[hpc-announce] [CFP] DEADLINE EXTENSION - JPDC Special Issue on Systems for Learning, Inferencing, and Discovering (SLID)

Tumeo, Antonino Antonino.Tumeo at pnnl.gov
Sat Mar 25 13:50:05 CDT 2017

[Apologies if you receive multiple copies of this CFP]


--- Call for Papers
Journal of Parallel and Distributes Computing (JPDC)
Special Issue on Systems for Learning, Inferencing, and Discovering (SLID)

Irregular applications occur in many subject matters. While inherently parallel, they exhibit highly variable execution performance at a local level due to unpredictable memory access patterns and/or network transfers, divergent control structures, and data imbalances. Moreover, they often require fine-grain synchronization and communication on large-data structures such as graphs, trees, unstructured grids, tables, sparse matrices, deep nets, and their combinations (such as, for example, attributed graphs). They have a significant degree of latent parallelism, which however is difficult to exploit due to their complex behavior. Current high performance architectures rely on data locality and regular computation to reduce access latencies, and often do not cope well with the requirements of these applications. Furthermore, irregular applications are difficult to scale on current supercomputing machines, due to their limits in fine-grained synchronization and small data transfers.

Irregular applications pertain both to well established and emerging fields, such as machine learning, social network analysis, bioinformatics, semantic graph databases, Computer Aided Design (CAD), and computer security.  Many of these application areas also process massive sets of unstructured data, which keep growing exponentially. Addressing the issues of irregular applications on current and future architectures will become critical to solve the challenges in science and data analysis of the next few years.

This special issue seeks to explore solutions for supporting efficient execution of irregular applications in the form of new features at the level of the micro- and system-architecture, network, languages and libraries, runtimes, compilers, analysis, algorithms. Topics of interest, of both theoretical and practical significance, include but are not limited to:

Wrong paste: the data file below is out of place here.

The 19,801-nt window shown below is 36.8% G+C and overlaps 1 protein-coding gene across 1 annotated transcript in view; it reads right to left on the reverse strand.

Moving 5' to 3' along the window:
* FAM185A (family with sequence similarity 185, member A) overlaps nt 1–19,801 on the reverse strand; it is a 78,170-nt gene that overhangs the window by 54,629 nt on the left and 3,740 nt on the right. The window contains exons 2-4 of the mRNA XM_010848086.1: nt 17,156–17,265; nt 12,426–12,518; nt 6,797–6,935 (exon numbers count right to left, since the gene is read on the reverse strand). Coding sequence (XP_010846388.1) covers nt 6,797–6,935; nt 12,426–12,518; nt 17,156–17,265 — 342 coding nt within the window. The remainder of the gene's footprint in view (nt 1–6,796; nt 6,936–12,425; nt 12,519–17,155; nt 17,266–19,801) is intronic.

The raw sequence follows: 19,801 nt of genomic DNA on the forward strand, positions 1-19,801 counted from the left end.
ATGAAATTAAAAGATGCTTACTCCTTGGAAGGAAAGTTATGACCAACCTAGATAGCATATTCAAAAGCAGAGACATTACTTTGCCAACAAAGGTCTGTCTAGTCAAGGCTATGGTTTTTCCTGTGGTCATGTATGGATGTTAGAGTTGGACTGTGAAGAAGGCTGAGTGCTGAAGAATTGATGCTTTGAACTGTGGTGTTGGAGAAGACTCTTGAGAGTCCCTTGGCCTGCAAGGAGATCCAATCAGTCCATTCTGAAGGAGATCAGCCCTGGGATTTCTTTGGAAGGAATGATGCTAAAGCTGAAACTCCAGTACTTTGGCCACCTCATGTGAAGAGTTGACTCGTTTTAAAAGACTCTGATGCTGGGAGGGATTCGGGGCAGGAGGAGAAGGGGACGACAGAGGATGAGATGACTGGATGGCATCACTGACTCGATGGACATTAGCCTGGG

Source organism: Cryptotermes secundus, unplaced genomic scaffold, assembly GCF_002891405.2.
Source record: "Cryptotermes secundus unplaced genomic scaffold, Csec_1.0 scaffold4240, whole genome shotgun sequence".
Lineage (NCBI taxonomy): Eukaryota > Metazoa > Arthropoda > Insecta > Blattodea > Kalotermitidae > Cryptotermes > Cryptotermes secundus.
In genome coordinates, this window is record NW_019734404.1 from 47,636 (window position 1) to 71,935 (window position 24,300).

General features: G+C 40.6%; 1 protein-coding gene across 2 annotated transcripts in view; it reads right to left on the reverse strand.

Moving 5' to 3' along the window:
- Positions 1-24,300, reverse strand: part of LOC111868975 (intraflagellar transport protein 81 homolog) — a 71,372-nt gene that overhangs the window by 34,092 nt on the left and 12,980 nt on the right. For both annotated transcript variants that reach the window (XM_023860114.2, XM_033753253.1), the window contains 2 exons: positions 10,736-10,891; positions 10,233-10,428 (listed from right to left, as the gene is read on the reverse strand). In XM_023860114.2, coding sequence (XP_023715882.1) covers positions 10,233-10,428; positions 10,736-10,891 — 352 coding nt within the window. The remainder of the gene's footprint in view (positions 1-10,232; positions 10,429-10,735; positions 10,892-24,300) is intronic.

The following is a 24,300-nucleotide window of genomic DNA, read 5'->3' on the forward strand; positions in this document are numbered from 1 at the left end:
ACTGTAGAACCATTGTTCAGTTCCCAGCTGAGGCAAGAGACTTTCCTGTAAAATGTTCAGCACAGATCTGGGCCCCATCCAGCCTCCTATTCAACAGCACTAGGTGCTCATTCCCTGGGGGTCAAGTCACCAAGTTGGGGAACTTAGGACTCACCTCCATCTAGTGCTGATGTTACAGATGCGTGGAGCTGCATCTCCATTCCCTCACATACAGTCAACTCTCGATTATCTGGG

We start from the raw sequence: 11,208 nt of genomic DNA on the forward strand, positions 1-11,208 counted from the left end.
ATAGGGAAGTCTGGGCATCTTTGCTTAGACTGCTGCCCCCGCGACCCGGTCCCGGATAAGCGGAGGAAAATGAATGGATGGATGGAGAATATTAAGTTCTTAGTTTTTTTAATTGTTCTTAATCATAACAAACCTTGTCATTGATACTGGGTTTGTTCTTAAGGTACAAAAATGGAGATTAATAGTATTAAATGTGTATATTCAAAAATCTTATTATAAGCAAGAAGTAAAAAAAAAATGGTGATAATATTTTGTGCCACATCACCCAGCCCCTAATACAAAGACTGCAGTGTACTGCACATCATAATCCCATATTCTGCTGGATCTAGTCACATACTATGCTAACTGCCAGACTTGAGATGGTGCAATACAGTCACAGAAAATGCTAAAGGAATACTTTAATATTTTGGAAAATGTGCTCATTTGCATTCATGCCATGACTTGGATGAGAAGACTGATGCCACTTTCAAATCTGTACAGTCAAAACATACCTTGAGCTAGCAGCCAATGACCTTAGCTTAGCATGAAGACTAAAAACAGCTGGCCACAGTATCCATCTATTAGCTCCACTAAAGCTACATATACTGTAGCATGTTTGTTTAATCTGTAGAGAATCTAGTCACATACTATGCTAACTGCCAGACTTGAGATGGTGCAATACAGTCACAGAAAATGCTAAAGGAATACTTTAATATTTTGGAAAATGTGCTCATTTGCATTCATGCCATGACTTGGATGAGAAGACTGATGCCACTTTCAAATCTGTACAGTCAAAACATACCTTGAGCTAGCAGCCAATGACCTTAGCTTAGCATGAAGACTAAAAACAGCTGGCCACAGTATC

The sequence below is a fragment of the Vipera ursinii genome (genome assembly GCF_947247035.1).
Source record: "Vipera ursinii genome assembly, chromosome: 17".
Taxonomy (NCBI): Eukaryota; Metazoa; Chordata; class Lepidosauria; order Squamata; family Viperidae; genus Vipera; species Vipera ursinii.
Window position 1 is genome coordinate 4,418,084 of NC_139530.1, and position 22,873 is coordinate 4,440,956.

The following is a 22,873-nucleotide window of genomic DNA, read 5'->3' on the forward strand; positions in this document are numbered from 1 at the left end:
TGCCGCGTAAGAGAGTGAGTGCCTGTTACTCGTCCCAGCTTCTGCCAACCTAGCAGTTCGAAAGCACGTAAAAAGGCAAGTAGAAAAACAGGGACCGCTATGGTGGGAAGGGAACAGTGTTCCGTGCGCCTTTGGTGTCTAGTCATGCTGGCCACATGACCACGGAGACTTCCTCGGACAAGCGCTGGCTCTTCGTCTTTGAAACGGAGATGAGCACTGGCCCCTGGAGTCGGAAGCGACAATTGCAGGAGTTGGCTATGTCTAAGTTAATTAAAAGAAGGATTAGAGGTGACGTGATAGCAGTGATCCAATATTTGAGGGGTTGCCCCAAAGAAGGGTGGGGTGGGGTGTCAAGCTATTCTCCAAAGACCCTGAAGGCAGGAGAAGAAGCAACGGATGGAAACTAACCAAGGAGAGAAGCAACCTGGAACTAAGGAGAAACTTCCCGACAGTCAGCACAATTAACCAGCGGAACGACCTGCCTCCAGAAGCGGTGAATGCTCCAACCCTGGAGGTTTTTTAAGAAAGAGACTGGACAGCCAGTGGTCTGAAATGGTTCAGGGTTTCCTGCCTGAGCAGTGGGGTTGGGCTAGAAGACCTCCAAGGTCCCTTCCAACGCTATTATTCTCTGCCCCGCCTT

* Micro- and System-architectures, including multi- and many-core designs, heterogeneous processors, accelerators (GPUs, vector processors, Automata processor), reconfigurable (coarse grained reconfigurable and FPGA designs) and custom processors
*  Network architectures and interconnect (including high-radix networks, optical interconnects)
* Novel memory architectures and designs (including processors-in memory)
* Impact of new computing paradigms on irregular workloads (including neuromorphic processors and quantum computing)
* Modeling, simulation and evaluation of novel architectures with irregular workloads
* Innovative algorithmic techniques
* Combinatorial algorithms (graph algorithms, sparse linear algebra, etc.)
* Impact of irregularity on machine learning approaches
* Parallelization techniques and data structures for irregular workloads
* Data structures combining regular and irregular computations (e.g., attributed graphs)
* Approaches for managing massive unstructured datasets (including streaming data)
* Languages and programming models for irregular workloads
* Library and runtime support for irregular workloads
* Compiler and analysis techniques for irregular workloads
* High performance data analytics applications, including graph databases

This special issue solicits novel, unpublished work, and previously published, but significantly extended, work.

In particular, we invite extended submissions from the 2015 and 2016 editions of IA^3, the SC Workshop on Irregular Applications: Architectures and Algorithms.

---  Timeline 

Submission deadline: April 21, 2017 (NEW!!!! - HARD DEADLINE)
First round reviews: during June 2017 (early summer)
Revisions: and second round reviews – during August 2017 (late summer)
Final decisions: October/November 2017 (fall)

--- Guest Editors

Dr. Antonino Tumeo,
Senior Research Scientist
Pacific Northwest National Laboratory
Antonino.Tumeo at pnnl.gov

Dr. John Feo,
Director, Northwest Institute of Advanced Computing (NIAC), Pacific Northwest National Laboratory (PNNL)
john.feo at pnnl.gov

Dr. Oreste Villa,
Senior Research Scientist
NVIDIA Research
ovilla at nvidia.com

--- Submission Guidelines

All manuscripts submission and review will be handled by Elsevier Editorial System http://ees.elsevier.com/jpdc.  
All papers should be prepared according to JPDC Guide for Authors. It is important that authors select SI: SLID when they reach the “Article Type” step in the submission process.

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